mardi 26 janvier 2010

Can Consumers Change Plastics?

With a growing demand to increase the sustainable attributes of consumer products, “innovation” is the name of the game in almost every industry – including plastics.

What’s New – And Why?

Innovations in plastics are aplenty, and many of them involve technically intensive lingo and terminology that we’re probably not qualified to comment on here (polymer nanocomposites, anyone?). But to give it to you short and sweet, here are a few concepts that we’re particularly excited to see roll out:
  • Greater use of easily recycled materials - Of all the plastics you can recycle, PET offers one of the most widely available recycling options. And rather than develop new types of plastics, some companies are opting to increase the chance their product will be recycled by using materials widely collected, like plastic #1. For example, Sprint recently updated its accessory packaging, which is now made from PET, a plastic that’s easier to recycle than its predecessor, PVC.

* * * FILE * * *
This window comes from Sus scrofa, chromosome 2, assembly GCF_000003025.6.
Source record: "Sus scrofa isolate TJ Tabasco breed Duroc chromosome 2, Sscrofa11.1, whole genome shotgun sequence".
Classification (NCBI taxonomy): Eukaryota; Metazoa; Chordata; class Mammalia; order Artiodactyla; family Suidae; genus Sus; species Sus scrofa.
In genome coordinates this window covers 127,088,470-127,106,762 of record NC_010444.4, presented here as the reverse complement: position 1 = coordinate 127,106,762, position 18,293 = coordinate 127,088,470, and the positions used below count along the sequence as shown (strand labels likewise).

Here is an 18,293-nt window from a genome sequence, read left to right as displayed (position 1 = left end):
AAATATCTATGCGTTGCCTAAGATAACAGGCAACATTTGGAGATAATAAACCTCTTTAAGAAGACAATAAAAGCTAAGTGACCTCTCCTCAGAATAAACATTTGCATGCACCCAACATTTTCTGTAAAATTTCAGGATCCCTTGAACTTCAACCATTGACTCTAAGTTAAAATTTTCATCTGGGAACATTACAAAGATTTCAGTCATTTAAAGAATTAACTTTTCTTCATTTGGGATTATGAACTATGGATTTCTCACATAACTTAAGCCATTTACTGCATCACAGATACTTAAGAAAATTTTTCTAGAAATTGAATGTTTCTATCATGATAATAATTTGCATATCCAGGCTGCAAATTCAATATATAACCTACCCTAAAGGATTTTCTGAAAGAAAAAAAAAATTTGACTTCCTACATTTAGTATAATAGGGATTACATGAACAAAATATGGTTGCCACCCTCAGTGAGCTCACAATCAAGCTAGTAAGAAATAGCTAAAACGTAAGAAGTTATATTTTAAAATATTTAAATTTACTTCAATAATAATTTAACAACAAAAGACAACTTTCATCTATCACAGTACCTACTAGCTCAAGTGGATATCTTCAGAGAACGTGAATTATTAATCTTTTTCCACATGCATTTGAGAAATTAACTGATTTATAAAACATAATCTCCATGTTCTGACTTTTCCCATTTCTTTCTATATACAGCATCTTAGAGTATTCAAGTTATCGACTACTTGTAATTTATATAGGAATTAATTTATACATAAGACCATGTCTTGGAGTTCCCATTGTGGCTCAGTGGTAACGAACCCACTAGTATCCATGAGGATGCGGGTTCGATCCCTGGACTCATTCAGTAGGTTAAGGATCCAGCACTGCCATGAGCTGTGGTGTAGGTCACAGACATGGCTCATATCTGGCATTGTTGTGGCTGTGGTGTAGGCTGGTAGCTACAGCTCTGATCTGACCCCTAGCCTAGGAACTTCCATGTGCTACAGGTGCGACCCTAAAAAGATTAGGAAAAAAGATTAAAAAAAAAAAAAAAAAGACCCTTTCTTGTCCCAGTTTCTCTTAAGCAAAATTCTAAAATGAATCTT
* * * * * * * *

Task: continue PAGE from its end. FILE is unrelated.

• Greater use of bioplastics – While the jury is still out on the benefits of bioplastic materials (stay tuned for a new article next month where we explore this topic in greater depth!), the idea that natural materials are being used to substitute fossil fuels is intriguing. Additionally, innovative products are rolling out on the market this year. Now, consumers may have the opportunity to compost plastic at home, something we hadn’t seen before.
  • Increased use of post-consumer waste – Sometimes, the easiest plastic to get is the plastic that’s already in the form you need. Many companies are opting to find ways to continually improve their use of recycled materials, like Nestle’s re-source water bottle project. But ideally, product-to-product life cycles (for example, the bottle-to-bottle paradigm Coca-Cola Recycling is adopting with its new plant) are the wave of the future.

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